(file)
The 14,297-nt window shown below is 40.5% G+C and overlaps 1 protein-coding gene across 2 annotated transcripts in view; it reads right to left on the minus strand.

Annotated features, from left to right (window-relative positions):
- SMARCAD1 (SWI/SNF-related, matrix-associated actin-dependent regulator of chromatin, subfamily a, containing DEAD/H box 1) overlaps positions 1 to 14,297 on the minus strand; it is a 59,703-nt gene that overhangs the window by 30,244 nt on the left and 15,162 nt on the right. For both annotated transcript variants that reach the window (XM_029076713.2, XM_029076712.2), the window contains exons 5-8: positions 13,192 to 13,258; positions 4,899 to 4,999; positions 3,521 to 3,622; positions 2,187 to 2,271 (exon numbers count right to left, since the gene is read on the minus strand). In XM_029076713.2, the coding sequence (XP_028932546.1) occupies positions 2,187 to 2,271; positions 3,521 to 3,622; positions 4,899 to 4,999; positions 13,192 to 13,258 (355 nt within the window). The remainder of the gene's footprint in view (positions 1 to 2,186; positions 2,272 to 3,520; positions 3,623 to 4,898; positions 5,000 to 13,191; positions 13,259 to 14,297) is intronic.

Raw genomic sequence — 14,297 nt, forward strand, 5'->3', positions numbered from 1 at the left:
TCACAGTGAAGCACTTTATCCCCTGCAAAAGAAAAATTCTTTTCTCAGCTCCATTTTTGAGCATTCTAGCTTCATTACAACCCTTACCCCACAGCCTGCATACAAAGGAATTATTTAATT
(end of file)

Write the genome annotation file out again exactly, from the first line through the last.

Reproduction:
The 14,297-nt window shown below is 40.5% G+C and overlaps 1 protein-coding gene across 2 annotated transcripts in view; it reads right to left on the minus strand.

Annotated features, from left to right (window-relative positions):
- SMARCAD1 (SWI/SNF-related, matrix-associated actin-dependent regulator of chromatin, subfamily a, containing DEAD/H box 1) overlaps positions 1 to 14,297 on the minus strand; it is a 59,703-nt gene that overhangs the window by 30,244 nt on the left and 15,162 nt on the right. For both annotated transcript variants that reach the window (XM_029076713.2, XM_029076712.2), the window contains exons 5-8: positions 13,192 to 13,258; positions 4,899 to 4,999; positions 3,521 to 3,622; positions 2,187 to 2,271 (exon numbers count right to left, since the gene is read on the minus strand). In XM_029076713.2, the coding sequence (XP_028932546.1) occupies positions 2,187 to 2,271; positions 3,521 to 3,622; positions 4,899 to 4,999; positions 13,192 to 13,258 (355 nt within the window). The remainder of the gene's footprint in view (positions 1 to 2,186; positions 2,272 to 3,520; positions 3,623 to 4,898; positions 5,000 to 13,191; positions 13,259 to 14,297) is intronic.

Raw genomic sequence — 14,297 nt, forward strand, 5'->3', positions numbered from 1 at the left:
TCACAGTGAAGCACTTTATCCCCTGCAAAAGAAAAATTCTTTTCTCAGCTCCATTTTTGAGCATTCTAGCTTCATTACAACCCTTACCCCACAGCCTGCATACAAAGGAATTATTTAATT